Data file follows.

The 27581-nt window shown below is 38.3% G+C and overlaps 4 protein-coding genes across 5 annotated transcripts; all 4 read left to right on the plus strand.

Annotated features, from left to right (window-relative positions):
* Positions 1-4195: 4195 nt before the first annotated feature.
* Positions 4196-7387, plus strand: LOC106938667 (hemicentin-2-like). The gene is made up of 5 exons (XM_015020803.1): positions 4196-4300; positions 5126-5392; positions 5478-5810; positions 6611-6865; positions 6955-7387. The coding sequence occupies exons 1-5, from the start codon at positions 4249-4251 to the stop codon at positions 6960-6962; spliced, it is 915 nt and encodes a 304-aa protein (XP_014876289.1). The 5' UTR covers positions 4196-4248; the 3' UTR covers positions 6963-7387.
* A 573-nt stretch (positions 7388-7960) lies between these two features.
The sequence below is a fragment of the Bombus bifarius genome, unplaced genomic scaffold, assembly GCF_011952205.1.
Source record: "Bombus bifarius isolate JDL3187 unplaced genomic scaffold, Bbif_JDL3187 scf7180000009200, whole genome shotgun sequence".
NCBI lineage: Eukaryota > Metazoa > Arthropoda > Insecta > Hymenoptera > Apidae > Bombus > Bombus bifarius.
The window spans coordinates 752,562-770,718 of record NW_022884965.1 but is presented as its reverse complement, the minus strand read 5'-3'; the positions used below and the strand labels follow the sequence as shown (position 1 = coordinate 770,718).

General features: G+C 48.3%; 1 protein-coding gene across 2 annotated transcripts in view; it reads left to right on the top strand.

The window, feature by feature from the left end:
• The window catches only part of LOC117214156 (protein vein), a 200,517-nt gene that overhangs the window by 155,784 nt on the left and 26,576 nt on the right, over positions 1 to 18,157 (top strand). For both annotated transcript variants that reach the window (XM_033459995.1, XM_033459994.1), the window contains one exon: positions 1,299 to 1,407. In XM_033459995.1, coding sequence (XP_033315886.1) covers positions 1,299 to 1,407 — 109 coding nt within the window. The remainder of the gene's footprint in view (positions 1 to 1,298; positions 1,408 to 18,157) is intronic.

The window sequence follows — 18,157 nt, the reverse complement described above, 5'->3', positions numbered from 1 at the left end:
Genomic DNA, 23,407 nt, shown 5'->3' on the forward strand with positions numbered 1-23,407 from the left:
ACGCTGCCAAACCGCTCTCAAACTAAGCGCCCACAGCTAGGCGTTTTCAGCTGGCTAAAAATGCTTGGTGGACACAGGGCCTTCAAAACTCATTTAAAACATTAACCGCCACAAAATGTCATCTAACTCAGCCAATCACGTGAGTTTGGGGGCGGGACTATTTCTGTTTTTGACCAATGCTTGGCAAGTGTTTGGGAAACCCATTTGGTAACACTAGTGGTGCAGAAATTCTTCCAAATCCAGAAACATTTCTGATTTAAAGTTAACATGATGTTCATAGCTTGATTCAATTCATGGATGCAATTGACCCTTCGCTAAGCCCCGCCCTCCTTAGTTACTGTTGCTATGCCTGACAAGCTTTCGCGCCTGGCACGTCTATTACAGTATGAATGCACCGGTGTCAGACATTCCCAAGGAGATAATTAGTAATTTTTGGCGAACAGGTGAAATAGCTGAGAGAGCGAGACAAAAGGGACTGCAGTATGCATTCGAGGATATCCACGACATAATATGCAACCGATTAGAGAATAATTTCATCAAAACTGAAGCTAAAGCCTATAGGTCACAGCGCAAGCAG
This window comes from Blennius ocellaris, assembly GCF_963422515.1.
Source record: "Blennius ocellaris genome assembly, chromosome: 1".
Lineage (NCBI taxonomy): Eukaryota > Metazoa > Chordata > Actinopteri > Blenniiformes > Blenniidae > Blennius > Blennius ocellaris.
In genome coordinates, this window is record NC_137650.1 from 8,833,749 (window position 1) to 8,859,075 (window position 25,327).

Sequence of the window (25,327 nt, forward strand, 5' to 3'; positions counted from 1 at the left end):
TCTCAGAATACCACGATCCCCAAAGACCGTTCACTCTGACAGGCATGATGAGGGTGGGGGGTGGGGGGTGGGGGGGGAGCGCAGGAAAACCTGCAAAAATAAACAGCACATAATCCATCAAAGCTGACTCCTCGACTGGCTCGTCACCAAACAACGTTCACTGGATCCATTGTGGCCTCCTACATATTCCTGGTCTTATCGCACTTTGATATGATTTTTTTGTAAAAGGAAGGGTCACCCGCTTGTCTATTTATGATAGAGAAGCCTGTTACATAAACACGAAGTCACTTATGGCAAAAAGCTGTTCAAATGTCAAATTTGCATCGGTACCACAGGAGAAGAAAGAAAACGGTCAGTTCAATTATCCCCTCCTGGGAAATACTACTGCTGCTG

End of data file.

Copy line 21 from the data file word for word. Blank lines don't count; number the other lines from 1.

TCTCAGAATACCACGATCCCCAAAGACCGTTCACTCTGACAGGCATGATGAGGGTGGGGGGTGGGGGGTGGGGGGGGAGCGCAGGAAAACCTGCAAAAATAAACAGCACATAATCCATCAAAGCTGACTCCTCGACTGGCTCGTCACCAAACAACGTTCACTGGATCCATTGTGGCCTCCTACATATTCCTGGTCTTATCGCACTTTGATATGATTTTTTTGTAAAAGGAAGGGTCACCCGCTTGTCTATTTATGATAGAGAAGCCTGTTACATAAACACGAAGTCACTTATGGCAAAAAGCTGTTCAAATGTCAAATTTGCATCGGTACCACAGGAGAAGAAAGAAAACGGTCAGTTCAATTATCCCCTCCTGGGAAATACTACTGCTGCTG